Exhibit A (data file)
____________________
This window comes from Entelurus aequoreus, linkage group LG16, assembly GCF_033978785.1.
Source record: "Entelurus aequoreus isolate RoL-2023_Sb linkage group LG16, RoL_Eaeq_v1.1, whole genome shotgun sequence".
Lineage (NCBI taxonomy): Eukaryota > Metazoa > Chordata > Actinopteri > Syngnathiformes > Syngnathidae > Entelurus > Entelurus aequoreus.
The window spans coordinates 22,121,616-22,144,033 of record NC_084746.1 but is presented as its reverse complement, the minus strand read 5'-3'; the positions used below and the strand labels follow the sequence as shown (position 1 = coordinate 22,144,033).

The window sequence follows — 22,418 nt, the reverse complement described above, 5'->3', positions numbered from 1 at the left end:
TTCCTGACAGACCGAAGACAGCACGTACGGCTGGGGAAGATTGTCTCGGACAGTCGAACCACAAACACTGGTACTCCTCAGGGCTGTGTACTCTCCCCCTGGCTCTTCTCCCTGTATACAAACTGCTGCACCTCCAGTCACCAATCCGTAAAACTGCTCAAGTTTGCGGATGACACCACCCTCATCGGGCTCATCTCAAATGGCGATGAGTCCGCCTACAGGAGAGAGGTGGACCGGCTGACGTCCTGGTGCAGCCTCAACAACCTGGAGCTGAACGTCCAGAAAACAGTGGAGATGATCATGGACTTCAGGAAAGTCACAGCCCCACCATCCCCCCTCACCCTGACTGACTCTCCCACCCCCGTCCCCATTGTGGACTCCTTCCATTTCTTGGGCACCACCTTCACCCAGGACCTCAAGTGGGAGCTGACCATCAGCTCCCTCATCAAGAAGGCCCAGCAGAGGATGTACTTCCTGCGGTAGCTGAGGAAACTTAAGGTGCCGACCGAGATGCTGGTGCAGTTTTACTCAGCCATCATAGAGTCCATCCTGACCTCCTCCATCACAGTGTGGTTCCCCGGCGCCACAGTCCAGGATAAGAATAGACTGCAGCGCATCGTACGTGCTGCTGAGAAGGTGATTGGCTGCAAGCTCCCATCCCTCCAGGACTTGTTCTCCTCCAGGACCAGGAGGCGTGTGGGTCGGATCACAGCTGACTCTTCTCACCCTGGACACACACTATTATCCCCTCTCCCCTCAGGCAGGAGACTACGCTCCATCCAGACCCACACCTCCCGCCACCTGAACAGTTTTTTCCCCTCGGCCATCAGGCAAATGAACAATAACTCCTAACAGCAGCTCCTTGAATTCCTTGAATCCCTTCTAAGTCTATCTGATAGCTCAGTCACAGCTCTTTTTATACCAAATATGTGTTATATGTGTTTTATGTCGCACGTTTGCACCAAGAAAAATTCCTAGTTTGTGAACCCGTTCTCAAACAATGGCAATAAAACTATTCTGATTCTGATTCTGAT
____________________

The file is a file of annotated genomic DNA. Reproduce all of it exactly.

This window comes from Entelurus aequoreus, linkage group LG16, assembly GCF_033978785.1.
Source record: "Entelurus aequoreus isolate RoL-2023_Sb linkage group LG16, RoL_Eaeq_v1.1, whole genome shotgun sequence".
Lineage (NCBI taxonomy): Eukaryota > Metazoa > Chordata > Actinopteri > Syngnathiformes > Syngnathidae > Entelurus > Entelurus aequoreus.
The window spans coordinates 22,121,616-22,144,033 of record NC_084746.1 but is presented as its reverse complement, the minus strand read 5'-3'; the positions used below and the strand labels follow the sequence as shown (position 1 = coordinate 22,144,033).

The window sequence follows — 22,418 nt, the reverse complement described above, 5'->3', positions numbered from 1 at the left end:
TTCCTGACAGACCGAAGACAGCACGTACGGCTGGGGAAGATTGTCTCGGACAGTCGAACCACAAACACTGGTACTCCTCAGGGCTGTGTACTCTCCCCCTGGCTCTTCTCCCTGTATACAAACTGCTGCACCTCCAGTCACCAATCCGTAAAACTGCTCAAGTTTGCGGATGACACCACCCTCATCGGGCTCATCTCAAATGGCGATGAGTCCGCCTACAGGAGAGAGGTGGACCGGCTGACGTCCTGGTGCAGCCTCAACAACCTGGAGCTGAACGTCCAGAAAACAGTGGAGATGATCATGGACTTCAGGAAAGTCACAGCCCCACCATCCCCCCTCACCCTGACTGACTCTCCCACCCCCGTCCCCATTGTGGACTCCTTCCATTTCTTGGGCACCACCTTCACCCAGGACCTCAAGTGGGAGCTGACCATCAGCTCCCTCATCAAGAAGGCCCAGCAGAGGATGTACTTCCTGCGGTAGCTGAGGAAACTTAAGGTGCCGACCGAGATGCTGGTGCAGTTTTACTCAGCCATCATAGAGTCCATCCTGACCTCCTCCATCACAGTGTGGTTCCCCGGCGCCACAGTCCAGGATAAGAATAGACTGCAGCGCATCGTACGTGCTGCTGAGAAGGTGATTGGCTGCAAGCTCCCATCCCTCCAGGACTTGTTCTCCTCCAGGACCAGGAGGCGTGTGGGTCGGATCACAGCTGACTCTTCTCACCCTGGACACACACTATTATCCCCTCTCCCCTCAGGCAGGAGACTACGCTCCATCCAGACCCACACCTCCCGCCACCTGAACAGTTTTTTCCCCTCGGCCATCAGGCAAATGAACAATAACTCCTAACAGCAGCTCCTTGAATTCCTTGAATCCCTTCTAAGTCTATCTGATAGCTCAGTCACAGCTCTTTTTATACCAAATATGTGTTATATGTGTTTTATGTCGCACGTTTGCACCAAGAAAAATTCCTAGTTTGTGAACCCGTTCTCAAACAATGGCAATAAAACTATTCTGATTCTGATTCTGAT